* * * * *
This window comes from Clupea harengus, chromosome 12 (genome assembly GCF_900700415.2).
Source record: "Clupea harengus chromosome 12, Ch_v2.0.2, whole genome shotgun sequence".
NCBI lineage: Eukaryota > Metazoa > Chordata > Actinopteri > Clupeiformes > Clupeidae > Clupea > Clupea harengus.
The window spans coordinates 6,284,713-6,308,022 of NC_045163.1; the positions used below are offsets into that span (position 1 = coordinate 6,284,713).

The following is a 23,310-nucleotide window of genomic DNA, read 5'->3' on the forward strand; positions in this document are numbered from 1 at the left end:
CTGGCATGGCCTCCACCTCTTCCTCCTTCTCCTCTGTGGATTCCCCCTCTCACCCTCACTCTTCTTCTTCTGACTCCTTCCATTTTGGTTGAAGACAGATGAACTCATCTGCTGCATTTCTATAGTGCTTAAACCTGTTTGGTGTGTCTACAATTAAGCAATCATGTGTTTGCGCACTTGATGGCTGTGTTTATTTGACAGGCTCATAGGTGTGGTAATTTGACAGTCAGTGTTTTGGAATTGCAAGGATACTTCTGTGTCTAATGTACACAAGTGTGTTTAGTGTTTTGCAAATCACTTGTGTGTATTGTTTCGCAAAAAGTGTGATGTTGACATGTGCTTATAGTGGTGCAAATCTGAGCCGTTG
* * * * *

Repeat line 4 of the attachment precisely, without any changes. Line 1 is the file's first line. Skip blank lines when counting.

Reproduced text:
The window spans coordinates 6,284,713-6,308,022 of NC_045163.1; the positions used below are offsets into that span (position 1 = coordinate 6,284,713).